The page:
Cat carrier: How to get a cat into its box

Few pets are more difficult to keep under control than the humble cat, and that goes double when you have to leave the house. How do you get your cat in its carrier, and how can you make it a little easier?

There are a few tricks that will help you get your cat to go into its carrier.
There are a few tricks that will help you get your cat to go into its carrier.  © 123RF/Tan4ikk

Cats are freedom-loving creatures, enjoying their strolls around the yard, their climbs over the walls and onto the roof, and their digs in the dirt. As a result, when you put your kitty in a box, you'll likely face an insane amount of anger, resentment, and aggression both while you are trying to get it inside and once you have let it out again.

So what makes the best cat carrier, and how big should it be? How do you get a cat into its carrier, too, and should you be worried and anxious or chilled out and cool about it? We've got all the tips and tricks.

Best cat carrier

The right container plays an important role in the well-being of your furry friends.
The right container plays an important role in the well-being of your furry friends.  © 123RF/Ekavid

While we are not going to promote any specific cat carrier in this article, we want to share a few criteria to help you decide which one is best for you. You are going to be transporting your kitty in this box, taking it to the vet, cattery, and away with you on trips, so it needs to be comfortable, sturdy, and not too frightening for your beloved feline friend. Let's take a look at how to find the best cat carrier.

How can I identify a good-quality cat carrier?

Tip 1 - Removable top section: An ideal transport box will allow you to remove the top section, making it easier to both get your cat in and out of the box. This will make it a far less traumatic experience for your cat, will make it more straightforward for a vet to examine your kitty, and will just overall be far more practical than having the traditional flap in the front.

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Tip 2 - Never use wicker baskets as a cat carrier: Though wicker baskets and caves create a cozy atmosphere, they are not suitable to be used as a transport box. This is extra important for anxious cats, as their noses can get stuck in the wickerwork, and it is very easy for them to injure themselves inside.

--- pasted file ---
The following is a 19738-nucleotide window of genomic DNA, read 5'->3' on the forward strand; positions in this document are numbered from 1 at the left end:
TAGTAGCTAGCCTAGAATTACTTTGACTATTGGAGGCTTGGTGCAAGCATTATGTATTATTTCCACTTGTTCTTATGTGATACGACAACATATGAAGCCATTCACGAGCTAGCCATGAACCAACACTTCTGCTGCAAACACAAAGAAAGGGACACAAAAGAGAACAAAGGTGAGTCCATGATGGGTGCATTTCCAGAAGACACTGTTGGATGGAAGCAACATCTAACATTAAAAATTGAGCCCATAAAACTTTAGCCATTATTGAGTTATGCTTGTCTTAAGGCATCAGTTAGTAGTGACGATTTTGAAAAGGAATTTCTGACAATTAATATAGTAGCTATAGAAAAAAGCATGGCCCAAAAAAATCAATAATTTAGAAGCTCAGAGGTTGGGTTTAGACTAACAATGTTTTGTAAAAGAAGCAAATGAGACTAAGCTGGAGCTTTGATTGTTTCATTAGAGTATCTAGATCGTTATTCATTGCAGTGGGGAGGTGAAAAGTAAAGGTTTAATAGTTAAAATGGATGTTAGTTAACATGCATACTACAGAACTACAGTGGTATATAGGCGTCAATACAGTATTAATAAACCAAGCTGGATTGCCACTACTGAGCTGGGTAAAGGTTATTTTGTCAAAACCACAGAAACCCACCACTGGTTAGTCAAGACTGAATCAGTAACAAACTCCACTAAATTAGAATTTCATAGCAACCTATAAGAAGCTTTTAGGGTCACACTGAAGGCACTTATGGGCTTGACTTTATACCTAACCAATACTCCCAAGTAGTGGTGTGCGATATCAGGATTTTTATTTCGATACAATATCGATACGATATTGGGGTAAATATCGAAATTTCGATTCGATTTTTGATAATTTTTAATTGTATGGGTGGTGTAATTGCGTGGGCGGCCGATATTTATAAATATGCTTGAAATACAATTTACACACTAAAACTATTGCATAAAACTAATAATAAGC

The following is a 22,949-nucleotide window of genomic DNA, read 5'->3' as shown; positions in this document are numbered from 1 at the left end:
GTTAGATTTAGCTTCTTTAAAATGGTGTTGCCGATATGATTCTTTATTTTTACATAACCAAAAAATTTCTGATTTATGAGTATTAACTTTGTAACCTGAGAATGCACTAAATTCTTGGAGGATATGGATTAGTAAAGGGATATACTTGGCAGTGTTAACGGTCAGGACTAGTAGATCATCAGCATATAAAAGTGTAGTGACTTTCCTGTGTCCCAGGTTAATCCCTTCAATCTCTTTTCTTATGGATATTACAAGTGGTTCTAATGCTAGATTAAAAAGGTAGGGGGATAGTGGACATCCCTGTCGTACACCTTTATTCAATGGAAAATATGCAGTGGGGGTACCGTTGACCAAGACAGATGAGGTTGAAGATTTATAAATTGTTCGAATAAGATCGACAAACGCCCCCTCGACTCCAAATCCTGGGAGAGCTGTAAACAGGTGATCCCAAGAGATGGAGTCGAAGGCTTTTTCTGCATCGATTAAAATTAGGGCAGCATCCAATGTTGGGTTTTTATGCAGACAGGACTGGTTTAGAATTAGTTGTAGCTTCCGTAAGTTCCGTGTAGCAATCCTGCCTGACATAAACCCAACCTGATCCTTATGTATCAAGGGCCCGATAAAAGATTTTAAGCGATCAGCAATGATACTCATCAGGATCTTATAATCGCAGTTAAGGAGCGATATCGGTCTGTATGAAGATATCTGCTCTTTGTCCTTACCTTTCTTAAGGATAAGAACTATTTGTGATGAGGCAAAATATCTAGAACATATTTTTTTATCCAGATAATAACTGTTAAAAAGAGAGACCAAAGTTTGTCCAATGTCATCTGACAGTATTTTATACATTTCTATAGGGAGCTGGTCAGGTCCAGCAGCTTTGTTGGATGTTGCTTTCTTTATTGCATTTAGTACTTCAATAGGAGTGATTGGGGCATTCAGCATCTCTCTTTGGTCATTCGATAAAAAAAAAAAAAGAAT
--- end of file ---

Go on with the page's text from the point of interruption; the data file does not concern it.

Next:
Tip 3 - Suitable material: Make sure that your cat's box is made out of material that is suitable for your beloved feline friend. In the end, while you might want to go with something more fancy, plastic cat carriers are your best choice. They are easy to clean, leak-proof, and not too harsh on your kitty's claws.

Tip 4 - Get the right size: Make sure that your cat carrier is an appropriate size for your cat. It needs to be able to lie down, stand up, and stretch out – but more on that soon!

Tip 5 - Workmanship: Make sure that your cat carrier is well-made and sturdy so that it won't break at a bad moment or have any structural issues. Also, make sure that there are no sharp edges or anything else that could result in injuries.

Tip 6 - Avoid two cats in one box: While there are special XL models that can be used for transporting two cats in one box, it is not recommended. This can be very stressful for your kitties and lead to fights.

When buying a cat carrier, come to the pet store armed with advice from your veterinarian. With that information, talk to the sales assistant and get their best recommendations, and then make a choice based on both factors, taking care to consider all the potential risks and benefits of each option.

Don't be afraid to ask for help in these situations, especially as a new or first-time cat owner. These decisions can be expensive, complicated, and annoying, so put aside your shyness and talk to someone.

Choosing the right cat carrier is incredibly important, as is learning how to get your kitty inside.
Choosing the right cat carrier is incredibly important, as is learning how to get your kitty inside.  © 123RF/Ekavid

How big should a cat carrier be?

There are no specific dimensions that are needed for a cat carrier, but they need to fit these couple of criteria: Your cat must be able to comfortably turn around, stand up, lie down properly, stretch out, and look outside. Make sure that your box has plenty of holes both for airflow and for the simple fact that your cat should be able to see its surroundings and at least get a minor sense of what's going on.

You need to strike a healthy balance, though, between a cat carrier that's comfortable and spacious and one that's manageable. While the more space and comfort your cat has, the better, if that means you'll drop the box, it won't fit in the car, or it'll keep bumping against stuff, then the box is too big and could cause more harm than good.

Be careful about the size of your cat carrier. Make sure that it is big enough, but also pay attention to the practical side of things – after all, your cat shouldn't be spending too much time in there anyway.

Should I get a cat carrier backpack?

Different cat carriers can be used for different purposes, and different cats will prefer different carriers. In that sense, a cat carrier backpack can work well for an exuberant and worldly cat that isn't too afraid of the outside and is happy to look around. Of course, it still needs to be safe and secure.